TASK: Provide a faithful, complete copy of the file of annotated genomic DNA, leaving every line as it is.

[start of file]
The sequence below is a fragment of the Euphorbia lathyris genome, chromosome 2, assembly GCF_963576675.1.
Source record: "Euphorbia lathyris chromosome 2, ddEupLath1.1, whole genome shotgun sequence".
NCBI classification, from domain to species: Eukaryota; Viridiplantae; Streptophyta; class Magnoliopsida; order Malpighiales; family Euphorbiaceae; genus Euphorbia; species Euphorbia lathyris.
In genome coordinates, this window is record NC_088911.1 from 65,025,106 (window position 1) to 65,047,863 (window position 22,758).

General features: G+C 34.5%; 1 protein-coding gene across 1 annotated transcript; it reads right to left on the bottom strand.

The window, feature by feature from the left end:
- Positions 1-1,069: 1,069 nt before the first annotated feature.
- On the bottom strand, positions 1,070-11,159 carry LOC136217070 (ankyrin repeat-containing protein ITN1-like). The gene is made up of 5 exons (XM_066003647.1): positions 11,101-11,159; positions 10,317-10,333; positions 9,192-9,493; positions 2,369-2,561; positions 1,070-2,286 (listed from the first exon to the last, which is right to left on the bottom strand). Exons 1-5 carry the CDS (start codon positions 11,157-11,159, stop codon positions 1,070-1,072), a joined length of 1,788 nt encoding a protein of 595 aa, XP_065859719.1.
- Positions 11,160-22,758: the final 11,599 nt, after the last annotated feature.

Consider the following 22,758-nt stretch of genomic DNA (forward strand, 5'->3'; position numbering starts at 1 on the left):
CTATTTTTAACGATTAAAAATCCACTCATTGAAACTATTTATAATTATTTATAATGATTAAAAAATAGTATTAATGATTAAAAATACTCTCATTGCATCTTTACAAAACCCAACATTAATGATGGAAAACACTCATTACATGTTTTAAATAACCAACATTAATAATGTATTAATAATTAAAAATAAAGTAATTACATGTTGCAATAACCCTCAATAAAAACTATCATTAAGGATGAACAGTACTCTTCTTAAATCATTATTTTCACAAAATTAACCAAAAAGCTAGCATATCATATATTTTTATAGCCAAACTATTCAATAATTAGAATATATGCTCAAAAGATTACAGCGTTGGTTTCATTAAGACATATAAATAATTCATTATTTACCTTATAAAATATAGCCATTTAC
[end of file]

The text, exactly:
The sequence below is a fragment of the Euphorbia lathyris genome, chromosome 2, assembly GCF_963576675.1.
Source record: "Euphorbia lathyris chromosome 2, ddEupLath1.1, whole genome shotgun sequence".
NCBI classification, from domain to species: Eukaryota; Viridiplantae; Streptophyta; class Magnoliopsida; order Malpighiales; family Euphorbiaceae; genus Euphorbia; species Euphorbia lathyris.
In genome coordinates, this window is record NC_088911.1 from 65,025,106 (window position 1) to 65,047,863 (window position 22,758).

General features: G+C 34.5%; 1 protein-coding gene across 1 annotated transcript; it reads right to left on the bottom strand.

The window, feature by feature from the left end:
- Positions 1-1,069: 1,069 nt before the first annotated feature.
- On the bottom strand, positions 1,070-11,159 carry LOC136217070 (ankyrin repeat-containing protein ITN1-like). The gene is made up of 5 exons (XM_066003647.1): positions 11,101-11,159; positions 10,317-10,333; positions 9,192-9,493; positions 2,369-2,561; positions 1,070-2,286 (listed from the first exon to the last, which is right to left on the bottom strand). Exons 1-5 carry the CDS (start codon positions 11,157-11,159, stop codon positions 1,070-1,072), a joined length of 1,788 nt encoding a protein of 595 aa, XP_065859719.1.
- Positions 11,160-22,758: the final 11,599 nt, after the last annotated feature.

Consider the following 22,758-nt stretch of genomic DNA (forward strand, 5'->3'; position numbering starts at 1 on the left):
CTATTTTTAACGATTAAAAATCCACTCATTGAAACTATTTATAATTATTTATAATGATTAAAAAATAGTATTAATGATTAAAAATACTCTCATTGCATCTTTACAAAACCCAACATTAATGATGGAAAACACTCATTACATGTTTTAAATAACCAACATTAATAATGTATTAATAATTAAAAATAAAGTAATTACATGTTGCAATAACCCTCAATAAAAACTATCATTAAGGATGAACAGTACTCTTCTTAAATCATTATTTTCACAAAATTAACCAAAAAGCTAGCATATCATATATTTTTATAGCCAAACTATTCAATAATTAGAATATATGCTCAAAAGATTACAGCGTTGGTTTCATTAAGACATATAAATAATTCATTATTTACCTTATAAAATATAGCCATTTAC